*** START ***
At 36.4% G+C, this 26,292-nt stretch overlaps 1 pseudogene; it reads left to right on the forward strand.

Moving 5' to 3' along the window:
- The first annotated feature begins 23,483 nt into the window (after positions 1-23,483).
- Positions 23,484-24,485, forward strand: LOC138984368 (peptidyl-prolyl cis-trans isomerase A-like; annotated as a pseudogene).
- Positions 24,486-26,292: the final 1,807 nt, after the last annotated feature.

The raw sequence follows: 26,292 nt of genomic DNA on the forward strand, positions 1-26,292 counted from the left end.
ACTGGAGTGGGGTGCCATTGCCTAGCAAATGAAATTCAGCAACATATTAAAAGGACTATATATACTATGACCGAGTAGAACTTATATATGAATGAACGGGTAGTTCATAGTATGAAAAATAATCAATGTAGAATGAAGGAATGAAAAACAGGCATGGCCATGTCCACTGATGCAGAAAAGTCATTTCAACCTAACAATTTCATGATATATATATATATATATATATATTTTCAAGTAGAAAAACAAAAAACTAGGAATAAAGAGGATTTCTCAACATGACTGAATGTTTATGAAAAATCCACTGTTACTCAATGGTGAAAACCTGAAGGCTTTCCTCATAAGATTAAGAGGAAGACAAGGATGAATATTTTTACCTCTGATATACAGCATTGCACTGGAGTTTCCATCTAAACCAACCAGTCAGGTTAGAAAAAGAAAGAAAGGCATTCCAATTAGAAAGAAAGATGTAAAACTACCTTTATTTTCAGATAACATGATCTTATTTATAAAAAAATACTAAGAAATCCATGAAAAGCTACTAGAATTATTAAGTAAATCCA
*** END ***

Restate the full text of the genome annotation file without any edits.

At 36.4% G+C, this 26,292-nt stretch overlaps 1 pseudogene; it reads left to right on the forward strand.

Moving 5' to 3' along the window:
- The first annotated feature begins 23,483 nt into the window (after positions 1-23,483).
- Positions 23,484-24,485, forward strand: LOC138984368 (peptidyl-prolyl cis-trans isomerase A-like; annotated as a pseudogene).
- Positions 24,486-26,292: the final 1,807 nt, after the last annotated feature.

The raw sequence follows: 26,292 nt of genomic DNA on the forward strand, positions 1-26,292 counted from the left end.
ACTGGAGTGGGGTGCCATTGCCTAGCAAATGAAATTCAGCAACATATTAAAAGGACTATATATACTATGACCGAGTAGAACTTATATATGAATGAACGGGTAGTTCATAGTATGAAAAATAATCAATGTAGAATGAAGGAATGAAAAACAGGCATGGCCATGTCCACTGATGCAGAAAAGTCATTTCAACCTAACAATTTCATGATATATATATATATATATATATATTTTCAAGTAGAAAAACAAAAAACTAGGAATAAAGAGGATTTCTCAACATGACTGAATGTTTATGAAAAATCCACTGTTACTCAATGGTGAAAACCTGAAGGCTTTCCTCATAAGATTAAGAGGAAGACAAGGATGAATATTTTTACCTCTGATATACAGCATTGCACTGGAGTTTCCATCTAAACCAACCAGTCAGGTTAGAAAAAGAAAGAAAGGCATTCCAATTAGAAAGAAAGATGTAAAACTACCTTTATTTTCAGATAACATGATCTTATTTATAAAAAAATACTAAGAAATCCATGAAAAGCTACTAGAATTATTAAGTAAATCCA